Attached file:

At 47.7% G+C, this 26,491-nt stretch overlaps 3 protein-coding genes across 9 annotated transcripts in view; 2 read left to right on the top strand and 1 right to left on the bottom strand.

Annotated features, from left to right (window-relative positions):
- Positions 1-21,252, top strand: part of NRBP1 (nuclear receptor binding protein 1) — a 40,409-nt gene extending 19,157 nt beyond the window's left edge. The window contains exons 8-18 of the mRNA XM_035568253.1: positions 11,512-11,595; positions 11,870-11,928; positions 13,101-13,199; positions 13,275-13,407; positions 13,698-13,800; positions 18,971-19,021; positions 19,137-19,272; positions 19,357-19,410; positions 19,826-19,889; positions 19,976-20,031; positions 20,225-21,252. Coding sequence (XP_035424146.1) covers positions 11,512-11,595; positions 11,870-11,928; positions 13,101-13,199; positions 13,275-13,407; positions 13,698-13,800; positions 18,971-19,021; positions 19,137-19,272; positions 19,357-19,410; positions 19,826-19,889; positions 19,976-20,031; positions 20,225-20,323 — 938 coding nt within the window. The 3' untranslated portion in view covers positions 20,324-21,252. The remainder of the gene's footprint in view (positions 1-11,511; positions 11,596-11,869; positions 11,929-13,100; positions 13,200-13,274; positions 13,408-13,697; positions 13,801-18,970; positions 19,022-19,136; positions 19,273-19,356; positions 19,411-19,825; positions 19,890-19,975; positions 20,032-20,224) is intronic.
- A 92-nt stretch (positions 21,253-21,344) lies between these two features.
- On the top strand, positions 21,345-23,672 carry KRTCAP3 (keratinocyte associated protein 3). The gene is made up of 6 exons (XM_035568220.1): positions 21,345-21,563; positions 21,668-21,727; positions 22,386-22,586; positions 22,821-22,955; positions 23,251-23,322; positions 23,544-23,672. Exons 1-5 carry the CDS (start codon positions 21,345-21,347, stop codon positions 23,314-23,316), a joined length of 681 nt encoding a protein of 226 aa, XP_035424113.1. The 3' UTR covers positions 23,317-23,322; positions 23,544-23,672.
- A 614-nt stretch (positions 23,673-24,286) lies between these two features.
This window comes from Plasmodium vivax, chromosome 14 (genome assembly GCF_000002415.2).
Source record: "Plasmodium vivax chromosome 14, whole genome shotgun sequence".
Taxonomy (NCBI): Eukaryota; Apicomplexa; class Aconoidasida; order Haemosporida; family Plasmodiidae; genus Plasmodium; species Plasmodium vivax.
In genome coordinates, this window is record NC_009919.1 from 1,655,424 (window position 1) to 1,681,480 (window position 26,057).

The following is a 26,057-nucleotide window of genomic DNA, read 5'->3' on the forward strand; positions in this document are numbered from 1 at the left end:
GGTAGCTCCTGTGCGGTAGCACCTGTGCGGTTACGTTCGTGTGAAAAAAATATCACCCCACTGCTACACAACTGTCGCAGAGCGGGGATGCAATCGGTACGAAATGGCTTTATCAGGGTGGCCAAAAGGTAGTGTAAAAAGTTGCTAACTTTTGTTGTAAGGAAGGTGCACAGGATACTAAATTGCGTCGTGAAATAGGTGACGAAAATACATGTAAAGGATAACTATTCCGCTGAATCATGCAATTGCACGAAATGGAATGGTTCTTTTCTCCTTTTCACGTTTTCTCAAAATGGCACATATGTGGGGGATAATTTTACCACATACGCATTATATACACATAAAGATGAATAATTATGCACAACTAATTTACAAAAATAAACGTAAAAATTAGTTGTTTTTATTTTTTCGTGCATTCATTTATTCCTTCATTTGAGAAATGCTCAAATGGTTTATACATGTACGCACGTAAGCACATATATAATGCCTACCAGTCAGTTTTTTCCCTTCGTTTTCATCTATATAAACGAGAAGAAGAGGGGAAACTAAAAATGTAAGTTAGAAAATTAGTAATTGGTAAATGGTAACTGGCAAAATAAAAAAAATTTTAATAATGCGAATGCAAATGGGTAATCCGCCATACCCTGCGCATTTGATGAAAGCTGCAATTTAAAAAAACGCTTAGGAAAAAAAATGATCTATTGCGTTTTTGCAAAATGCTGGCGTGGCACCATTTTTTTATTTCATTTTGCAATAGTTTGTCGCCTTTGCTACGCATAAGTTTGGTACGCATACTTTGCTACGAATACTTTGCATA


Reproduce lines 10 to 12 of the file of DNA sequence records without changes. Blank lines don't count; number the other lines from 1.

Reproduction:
In genome coordinates, this window is record NC_009919.1 from 1,655,424 (window position 1) to 1,681,480 (window position 26,057).

The following is a 26,057-nucleotide window of genomic DNA, read 5'->3' on the forward strand; positions in this document are numbered from 1 at the left end:
GGTAGCTCCTGTGCGGTAGCACCTGTGCGGTTACGTTCGTGTGAAAAAAATATCACCCCACTGCTACACAACTGTCGCAGAGCGGGGATGCAATCGGTACGAAATGGCTTTATCAGGGTGGCCAAAAGGTAGTGTAAAAAGTTGCTAACTTTTGTTGTAAGGAAGGTGCACAGGATACTAAATTGCGTCGTGAAATAGGTGACGAAAATACATGTAAAGGATAACTATTCCGCTGAATCATGCAATTGCACGAAATGGAATGGTTCTTTTCTCCTTTTCACGTTTTCTCAAAATGGCACATATGTGGGGGATAATTTTACCACATACGCATTATATACACATAAAGATGAATAATTATGCACAACTAATTTACAAAAATAAACGTAAAAATTAGTTGTTTTTATTTTTTCGTGCATTCATTTATTCCTTCATTTGAGAAATGCTCAAATGGTTTATACATGTACGCACGTAAGCACATATATAATGCCTACCAGTCAGTTTTTTCCCTTCGTTTTCATCTATATAAACGAGAAGAAGAGGGGAAACTAAAAATGTAAGTTAGAAAATTAGTAATTGGTAAATGGTAACTGGCAAAATAAAAAAAATTTTAATAATGCGAATGCAAATGGGTAATCCGCCATACCCTGCGCATTTGATGAAAGCTGCAATTTAAAAAAACGCTTAGGAAAAAAAATGATCTATTGCGTTTTTGCAAAATGCTGGCGTGGCACCATTTTTTTATTTCATTTTGCAATAGTTTGTCGCCTTTGCTACGCATAAGTTTGGTACGCATACTTTGCTACGAATACTTTGCATA